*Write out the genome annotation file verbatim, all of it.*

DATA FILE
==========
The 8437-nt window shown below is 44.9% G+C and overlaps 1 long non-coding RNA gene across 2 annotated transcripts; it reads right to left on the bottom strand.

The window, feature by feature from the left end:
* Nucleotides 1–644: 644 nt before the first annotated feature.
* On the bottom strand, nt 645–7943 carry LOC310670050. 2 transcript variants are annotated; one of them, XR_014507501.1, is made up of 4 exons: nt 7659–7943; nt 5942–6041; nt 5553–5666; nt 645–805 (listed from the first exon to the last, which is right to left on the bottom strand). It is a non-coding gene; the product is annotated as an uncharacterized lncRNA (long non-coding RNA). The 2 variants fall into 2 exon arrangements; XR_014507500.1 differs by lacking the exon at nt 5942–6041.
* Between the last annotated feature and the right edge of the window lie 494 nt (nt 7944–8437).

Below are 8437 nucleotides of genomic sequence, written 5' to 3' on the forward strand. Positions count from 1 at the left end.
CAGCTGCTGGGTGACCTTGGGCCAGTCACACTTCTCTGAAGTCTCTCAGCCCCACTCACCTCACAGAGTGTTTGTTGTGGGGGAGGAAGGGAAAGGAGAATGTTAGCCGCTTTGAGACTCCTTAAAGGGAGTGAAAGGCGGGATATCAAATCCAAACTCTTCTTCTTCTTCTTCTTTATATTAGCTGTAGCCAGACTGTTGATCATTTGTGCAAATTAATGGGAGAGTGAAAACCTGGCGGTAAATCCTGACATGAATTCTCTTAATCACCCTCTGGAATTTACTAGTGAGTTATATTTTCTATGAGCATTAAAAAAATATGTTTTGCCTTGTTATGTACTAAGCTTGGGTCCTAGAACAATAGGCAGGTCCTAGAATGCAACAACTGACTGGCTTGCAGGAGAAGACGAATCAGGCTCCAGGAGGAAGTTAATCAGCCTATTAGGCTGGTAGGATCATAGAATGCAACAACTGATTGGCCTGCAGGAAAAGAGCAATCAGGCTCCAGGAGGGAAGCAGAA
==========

The 8437-nt window shown below is 44.9% G+C and overlaps 1 long non-coding RNA gene across 2 annotated transcripts; it reads right to left on the bottom strand.

The window, feature by feature from the left end:
* Nucleotides 1–644: 644 nt before the first annotated feature.
* On the bottom strand, nt 645–7943 carry LOC310670050. 2 transcript variants are annotated; one of them, XR_014507501.1, is made up of 4 exons: nt 7659–7943; nt 5942–6041; nt 5553–5666; nt 645–805 (listed from the first exon to the last, which is right to left on the bottom strand). It is a non-coding gene; the product is annotated as an uncharacterized lncRNA (long non-coding RNA). The 2 variants fall into 2 exon arrangements; XR_014507500.1 differs by lacking the exon at nt 5942–6041.
* Between the last annotated feature and the right edge of the window lie 494 nt (nt 7944–8437).

Below are 8437 nucleotides of genomic sequence, written 5' to 3' on the forward strand. Positions count from 1 at the left end.
CAGCTGCTGGGTGACCTTGGGCCAGTCACACTTCTCTGAAGTCTCTCAGCCCCACTCACCTCACAGAGTGTTTGTTGTGGGGGAGGAAGGGAAAGGAGAATGTTAGCCGCTTTGAGACTCCTTAAAGGGAGTGAAAGGCGGGATATCAAATCCAAACTCTTCTTCTTCTTCTTCTTTATATTAGCTGTAGCCAGACTGTTGATCATTTGTGCAAATTAATGGGAGAGTGAAAACCTGGCGGTAAATCCTGACATGAATTCTCTTAATCACCCTCTGGAATTTACTAGTGAGTTATATTTTCTATGAGCATTAAAAAAATATGTTTTGCCTTGTTATGTACTAAGCTTGGGTCCTAGAACAATAGGCAGGTCCTAGAATGCAACAACTGACTGGCTTGCAGGAGAAGACGAATCAGGCTCCAGGAGGAAGTTAATCAGCCTATTAGGCTGGTAGGATCATAGAATGCAACAACTGATTGGCCTGCAGGAAAAGAGCAATCAGGCTCCAGGAGGGAAGCAGAA